“We’d show up at seven in the morning at the place we’re supposed to play, and we were supposed to be going on at nine as the first opening act. We’d unload all of our shit and the time comes for us to have a soundcheck, and the bigger band decides that we’re not gonna get a soundcheck and we’re not gonna get a dressing room. We get home the next morning at three or four in the morning, and every one of us… I can’t speak for all of us, but I’m pretty sure… Here’s what I did; I got home at three to four in the morning, we’d put all the band equipment away, I’d go to bed for an hour or two, and then I’d get up and work another eight to ten hours at a regular job. None of us are rocket scientists, so we’d be working real jobs.”
Many aspiring musicians would’ve thrown in the towel much earlier; without doubt, a love of the music must’ve been the driving force behind Cirith Ungol. “That’s what kept us going for all that time,” Tim accedes. “We really thought that we had something to give to people when we were really into the music and stuff, and that’s why we suffered through all that crap. Like I said, at least we have a legacy of some really good stuff and people can enjoy it forever. That makes it worthwhile. When you look back on it, you can look back on it and take all this crap, the bad shit that happened and everything, the frustration and everything… But then again, you pop in King Of The Dead or something and you start listening to that opening riff of King Of The Dead with Jerry doing his guitar shit. You go ‘Well, it was all worth it.’”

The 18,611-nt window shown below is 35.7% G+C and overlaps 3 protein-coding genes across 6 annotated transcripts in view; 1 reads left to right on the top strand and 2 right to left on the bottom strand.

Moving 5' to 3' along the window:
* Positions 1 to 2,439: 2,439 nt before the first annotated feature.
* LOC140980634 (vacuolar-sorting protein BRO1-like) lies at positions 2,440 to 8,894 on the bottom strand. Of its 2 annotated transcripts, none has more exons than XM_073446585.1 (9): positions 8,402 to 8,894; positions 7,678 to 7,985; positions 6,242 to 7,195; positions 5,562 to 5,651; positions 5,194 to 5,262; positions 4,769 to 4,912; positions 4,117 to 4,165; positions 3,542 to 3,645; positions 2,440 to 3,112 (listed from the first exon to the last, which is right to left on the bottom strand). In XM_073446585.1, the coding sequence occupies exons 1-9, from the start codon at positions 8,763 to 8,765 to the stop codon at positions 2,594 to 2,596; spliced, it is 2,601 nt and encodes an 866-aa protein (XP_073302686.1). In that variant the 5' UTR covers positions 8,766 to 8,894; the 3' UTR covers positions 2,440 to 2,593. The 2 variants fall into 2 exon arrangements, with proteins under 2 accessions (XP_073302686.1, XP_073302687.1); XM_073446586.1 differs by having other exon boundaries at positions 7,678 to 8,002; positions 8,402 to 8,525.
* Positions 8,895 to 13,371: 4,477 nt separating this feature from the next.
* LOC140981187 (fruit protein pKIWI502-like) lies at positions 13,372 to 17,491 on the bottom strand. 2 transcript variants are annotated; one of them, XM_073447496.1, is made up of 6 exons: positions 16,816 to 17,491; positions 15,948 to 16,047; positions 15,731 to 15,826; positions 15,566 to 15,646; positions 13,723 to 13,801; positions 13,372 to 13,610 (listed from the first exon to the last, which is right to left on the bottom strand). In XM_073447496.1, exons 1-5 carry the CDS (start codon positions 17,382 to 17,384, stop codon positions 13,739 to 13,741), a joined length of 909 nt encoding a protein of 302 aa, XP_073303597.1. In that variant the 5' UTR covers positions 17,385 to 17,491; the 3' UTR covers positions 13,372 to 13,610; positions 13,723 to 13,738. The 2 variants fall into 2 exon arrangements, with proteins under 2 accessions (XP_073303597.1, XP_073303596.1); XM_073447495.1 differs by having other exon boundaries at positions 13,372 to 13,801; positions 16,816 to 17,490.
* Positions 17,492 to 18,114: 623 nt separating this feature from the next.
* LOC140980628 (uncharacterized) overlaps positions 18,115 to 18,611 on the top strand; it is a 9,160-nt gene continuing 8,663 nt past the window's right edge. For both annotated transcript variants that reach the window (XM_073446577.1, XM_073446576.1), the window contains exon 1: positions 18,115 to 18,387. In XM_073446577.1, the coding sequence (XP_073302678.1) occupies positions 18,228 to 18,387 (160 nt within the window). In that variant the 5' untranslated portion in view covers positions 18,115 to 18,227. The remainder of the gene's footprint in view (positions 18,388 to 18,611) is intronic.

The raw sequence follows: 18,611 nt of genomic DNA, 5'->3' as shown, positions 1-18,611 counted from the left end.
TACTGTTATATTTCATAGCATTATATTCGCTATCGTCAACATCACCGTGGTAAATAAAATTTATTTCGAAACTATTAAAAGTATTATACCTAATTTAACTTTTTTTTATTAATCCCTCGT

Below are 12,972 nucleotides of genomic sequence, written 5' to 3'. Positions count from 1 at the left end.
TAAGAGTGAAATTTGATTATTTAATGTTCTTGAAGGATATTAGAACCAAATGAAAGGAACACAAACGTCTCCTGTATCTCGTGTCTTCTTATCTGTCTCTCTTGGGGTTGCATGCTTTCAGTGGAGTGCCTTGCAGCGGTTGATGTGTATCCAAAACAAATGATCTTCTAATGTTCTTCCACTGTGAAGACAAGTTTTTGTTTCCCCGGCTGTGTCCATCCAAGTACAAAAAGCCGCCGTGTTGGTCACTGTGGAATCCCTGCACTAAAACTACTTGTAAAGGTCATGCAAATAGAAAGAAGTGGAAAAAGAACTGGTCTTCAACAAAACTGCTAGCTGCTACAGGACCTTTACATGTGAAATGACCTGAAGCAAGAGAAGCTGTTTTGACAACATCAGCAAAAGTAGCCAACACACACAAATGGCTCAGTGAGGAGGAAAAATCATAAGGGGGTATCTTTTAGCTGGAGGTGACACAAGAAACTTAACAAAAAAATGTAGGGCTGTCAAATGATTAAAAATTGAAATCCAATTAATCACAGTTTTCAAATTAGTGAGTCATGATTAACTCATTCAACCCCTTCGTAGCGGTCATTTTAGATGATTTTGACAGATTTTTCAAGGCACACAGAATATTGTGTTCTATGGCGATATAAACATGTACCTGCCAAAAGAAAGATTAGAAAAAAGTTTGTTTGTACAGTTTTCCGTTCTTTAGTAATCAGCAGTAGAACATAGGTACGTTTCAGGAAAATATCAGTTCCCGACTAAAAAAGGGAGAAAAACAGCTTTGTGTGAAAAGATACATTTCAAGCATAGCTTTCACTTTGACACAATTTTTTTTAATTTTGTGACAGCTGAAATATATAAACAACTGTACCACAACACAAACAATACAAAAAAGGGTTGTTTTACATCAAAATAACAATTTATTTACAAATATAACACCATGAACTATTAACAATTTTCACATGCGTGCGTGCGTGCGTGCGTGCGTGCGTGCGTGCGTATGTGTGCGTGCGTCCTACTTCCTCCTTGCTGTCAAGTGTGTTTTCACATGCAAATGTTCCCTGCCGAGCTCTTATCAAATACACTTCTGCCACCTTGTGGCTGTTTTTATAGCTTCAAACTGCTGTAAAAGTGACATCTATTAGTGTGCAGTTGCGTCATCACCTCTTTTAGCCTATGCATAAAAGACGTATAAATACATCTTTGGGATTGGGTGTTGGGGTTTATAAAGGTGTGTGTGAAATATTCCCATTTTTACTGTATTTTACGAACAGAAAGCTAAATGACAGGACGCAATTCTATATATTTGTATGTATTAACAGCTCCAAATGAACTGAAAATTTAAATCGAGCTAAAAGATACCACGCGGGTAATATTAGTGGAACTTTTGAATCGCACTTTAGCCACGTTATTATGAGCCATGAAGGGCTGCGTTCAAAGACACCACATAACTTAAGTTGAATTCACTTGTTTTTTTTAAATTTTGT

Handling bass on Paradise Lost was Vernon Green. “What happened was after all the other guys left, we put out ads and guys would show up,” Rob exposes. “Vern was a great guy, and the other two guys in the band were great guys. The problem was they were just short-term guys who came in.”